Ochsner joins a diverse group of health systems, corporations, government agencies, and non-profits on the list, announced today by AARP and SHRM.
“AARP improves opportunities for older workers by spotlighting employers that have implemented programs that help retain, retrain, engage and recruit mature workers,” said Nancy McPherson, State Director, AARP Louisiana. “Ochsner knows that recruiting and retaining 50-plus workers is smart business.”
Thirty-two percent of Ochsner employees are 50+. Ochsner promotes part-time opportunities to mature workers who like to work but don’t want the commitment of a full-time position. The health care system also offers individual and family medical coverage to employees working 4+ hours a week.
“We are truly honored to be recognized as one of the nation’s top employers for older workers,” said Joan Mollohan, senior vice president of human resources, Ochsner Health System. “This AARP award affirms that employees of all ages thrive in a supportive, loyal work environment in which career development and personal growth is valued. Ochsner is proud to be such a place.”
National Institutes of Health (NIH), one of the world’s premiere medical research institutions, gained top honors in the 2013 search. Scripps Health of Southern California, which headed the list in 2011, is runner-up this year.
Announcement of the top 50 came jointly by AARP and SHRM, which is cosponsoring the Best Employers program for the first time. SHRM is the world’s largest association devoted to human resource management. The winners will be honored tonight (June 17) at the SHRM annual conference in Chicago.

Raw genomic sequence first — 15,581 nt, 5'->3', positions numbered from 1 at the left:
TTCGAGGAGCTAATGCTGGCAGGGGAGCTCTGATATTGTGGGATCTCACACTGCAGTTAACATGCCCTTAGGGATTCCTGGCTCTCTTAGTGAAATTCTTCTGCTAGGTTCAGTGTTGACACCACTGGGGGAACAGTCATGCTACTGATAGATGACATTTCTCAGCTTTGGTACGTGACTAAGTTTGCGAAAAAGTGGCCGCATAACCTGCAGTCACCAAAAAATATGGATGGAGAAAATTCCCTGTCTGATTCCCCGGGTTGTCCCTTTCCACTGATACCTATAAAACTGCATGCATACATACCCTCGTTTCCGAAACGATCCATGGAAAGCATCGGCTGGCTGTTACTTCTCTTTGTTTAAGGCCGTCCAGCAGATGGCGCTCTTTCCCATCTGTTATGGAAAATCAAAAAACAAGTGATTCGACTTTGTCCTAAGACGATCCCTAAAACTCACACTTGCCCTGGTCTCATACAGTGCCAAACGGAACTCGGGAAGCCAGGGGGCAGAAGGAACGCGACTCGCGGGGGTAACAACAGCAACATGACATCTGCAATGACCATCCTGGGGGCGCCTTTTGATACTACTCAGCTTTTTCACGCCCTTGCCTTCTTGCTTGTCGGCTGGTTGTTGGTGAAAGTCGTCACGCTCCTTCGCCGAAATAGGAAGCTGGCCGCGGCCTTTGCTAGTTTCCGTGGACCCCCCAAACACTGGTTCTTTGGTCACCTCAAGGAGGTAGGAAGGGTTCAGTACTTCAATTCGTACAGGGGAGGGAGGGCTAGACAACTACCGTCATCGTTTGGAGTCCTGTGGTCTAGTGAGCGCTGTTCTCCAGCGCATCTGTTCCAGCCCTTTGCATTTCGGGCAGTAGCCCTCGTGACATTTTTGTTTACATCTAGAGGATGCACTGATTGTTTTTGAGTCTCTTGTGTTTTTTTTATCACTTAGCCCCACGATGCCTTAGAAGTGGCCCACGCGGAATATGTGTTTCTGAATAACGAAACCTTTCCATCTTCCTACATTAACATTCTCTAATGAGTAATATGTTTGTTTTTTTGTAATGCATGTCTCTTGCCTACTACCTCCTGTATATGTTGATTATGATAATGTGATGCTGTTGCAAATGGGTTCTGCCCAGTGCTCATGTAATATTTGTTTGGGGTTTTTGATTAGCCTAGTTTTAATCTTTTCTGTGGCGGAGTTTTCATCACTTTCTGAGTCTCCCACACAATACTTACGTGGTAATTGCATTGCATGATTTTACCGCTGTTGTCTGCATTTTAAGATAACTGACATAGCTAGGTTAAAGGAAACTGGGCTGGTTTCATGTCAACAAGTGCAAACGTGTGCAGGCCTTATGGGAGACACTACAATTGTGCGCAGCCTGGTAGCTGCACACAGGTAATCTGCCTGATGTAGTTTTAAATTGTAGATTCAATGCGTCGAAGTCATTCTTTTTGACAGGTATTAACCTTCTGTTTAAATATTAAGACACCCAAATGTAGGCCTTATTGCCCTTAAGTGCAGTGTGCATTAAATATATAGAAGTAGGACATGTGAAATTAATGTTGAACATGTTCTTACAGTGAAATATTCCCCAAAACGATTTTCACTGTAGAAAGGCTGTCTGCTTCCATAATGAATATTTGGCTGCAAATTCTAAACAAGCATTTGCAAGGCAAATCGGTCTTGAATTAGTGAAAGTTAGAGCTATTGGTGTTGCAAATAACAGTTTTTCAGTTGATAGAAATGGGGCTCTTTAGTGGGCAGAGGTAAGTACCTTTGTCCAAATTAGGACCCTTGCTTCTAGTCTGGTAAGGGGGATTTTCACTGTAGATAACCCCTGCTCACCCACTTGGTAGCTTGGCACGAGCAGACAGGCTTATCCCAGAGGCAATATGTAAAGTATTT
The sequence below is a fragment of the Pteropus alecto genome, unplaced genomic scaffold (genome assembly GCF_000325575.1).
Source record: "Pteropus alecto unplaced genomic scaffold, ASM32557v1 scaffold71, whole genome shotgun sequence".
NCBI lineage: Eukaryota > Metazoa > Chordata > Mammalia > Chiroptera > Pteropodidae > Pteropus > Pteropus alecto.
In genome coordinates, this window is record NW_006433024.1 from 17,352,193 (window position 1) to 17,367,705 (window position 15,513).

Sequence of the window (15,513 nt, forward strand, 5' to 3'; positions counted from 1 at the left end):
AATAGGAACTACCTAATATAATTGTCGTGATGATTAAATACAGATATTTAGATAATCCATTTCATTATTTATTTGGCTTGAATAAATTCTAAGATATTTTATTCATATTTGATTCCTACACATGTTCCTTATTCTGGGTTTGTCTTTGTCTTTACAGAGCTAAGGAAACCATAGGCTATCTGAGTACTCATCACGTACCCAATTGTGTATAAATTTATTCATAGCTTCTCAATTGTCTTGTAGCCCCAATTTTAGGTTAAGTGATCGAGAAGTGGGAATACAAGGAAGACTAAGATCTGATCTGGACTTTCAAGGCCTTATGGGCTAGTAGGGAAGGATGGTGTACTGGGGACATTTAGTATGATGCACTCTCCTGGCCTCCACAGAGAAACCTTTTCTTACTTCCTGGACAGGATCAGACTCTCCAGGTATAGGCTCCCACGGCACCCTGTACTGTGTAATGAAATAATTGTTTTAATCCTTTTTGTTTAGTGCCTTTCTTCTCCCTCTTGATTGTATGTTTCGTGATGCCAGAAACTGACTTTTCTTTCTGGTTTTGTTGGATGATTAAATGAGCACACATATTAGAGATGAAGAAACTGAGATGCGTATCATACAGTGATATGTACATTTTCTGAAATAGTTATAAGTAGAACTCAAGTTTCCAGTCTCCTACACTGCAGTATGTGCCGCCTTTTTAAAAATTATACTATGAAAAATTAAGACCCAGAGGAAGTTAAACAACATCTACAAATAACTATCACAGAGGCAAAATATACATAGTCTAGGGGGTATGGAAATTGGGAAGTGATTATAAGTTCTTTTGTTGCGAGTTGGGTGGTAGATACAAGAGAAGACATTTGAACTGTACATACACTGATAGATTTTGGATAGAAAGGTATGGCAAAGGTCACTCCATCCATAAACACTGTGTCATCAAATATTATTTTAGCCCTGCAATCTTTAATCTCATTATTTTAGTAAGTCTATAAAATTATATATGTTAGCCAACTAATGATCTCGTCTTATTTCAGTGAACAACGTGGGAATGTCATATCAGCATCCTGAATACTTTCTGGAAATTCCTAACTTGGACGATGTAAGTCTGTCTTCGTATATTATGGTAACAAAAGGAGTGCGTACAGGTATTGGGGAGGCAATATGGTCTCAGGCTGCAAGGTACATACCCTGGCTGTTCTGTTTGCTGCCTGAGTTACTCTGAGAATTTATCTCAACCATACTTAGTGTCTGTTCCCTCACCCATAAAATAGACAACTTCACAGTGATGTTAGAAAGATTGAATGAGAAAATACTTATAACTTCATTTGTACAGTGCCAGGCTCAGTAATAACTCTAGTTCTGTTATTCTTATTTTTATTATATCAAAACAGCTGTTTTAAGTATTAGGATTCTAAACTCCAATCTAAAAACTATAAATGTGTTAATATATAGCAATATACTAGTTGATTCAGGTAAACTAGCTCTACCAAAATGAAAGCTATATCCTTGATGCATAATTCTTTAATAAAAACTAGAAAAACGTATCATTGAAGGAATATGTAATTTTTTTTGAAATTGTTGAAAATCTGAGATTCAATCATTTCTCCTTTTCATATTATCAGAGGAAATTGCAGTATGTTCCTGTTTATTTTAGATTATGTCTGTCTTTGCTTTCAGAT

“Every organization needs to view its older workers as highly valuable assets and develop strategies to keep this enormous wealth of talent,” said SHRM President and CEO Henry G. (Hank) Jackson. “It’s absolutely critical for organizations to embrace new ways to retain older workers, especially in the face of the coming wave of Boomer retirements.”
Any U.S.-based employer with at least 50 employees is eligible to apply for the Best Employers award. Candidates are vetted to ensure that practices meet the needs of mature workers. Key areas of consideration include: recruiting practices; opportunities for training, education and career development; workplace accommodations; alternative work options, such as flexible scheduling, job sharing and phased retirement; employee health and retirement benefits, and retiree work opportunities.
The top Best Employers this year will be profiled in the August-September issue of AARP The Magazine. Accompanying that salute will be a feature article that explores the strengths of older workers.
For a full list and for more information on the 2013 Best Employers, please go to www.aarp.org/bestemployers, which includes background on employers’ workforce practices and a description of the selection process. For more information on AARP’s resources for older workers, visit www.aarp.org/workresources.
AARP and SHRM have collaborated since 2010, working together to raise awareness on older worker issues and to provide resources and strategies to address these issues. SHRM’s co-sponsorship of the 2013 Best Employers award is one of several joint projects that are documented on the SHRM-AARP web page at www.shrm.org/aarp.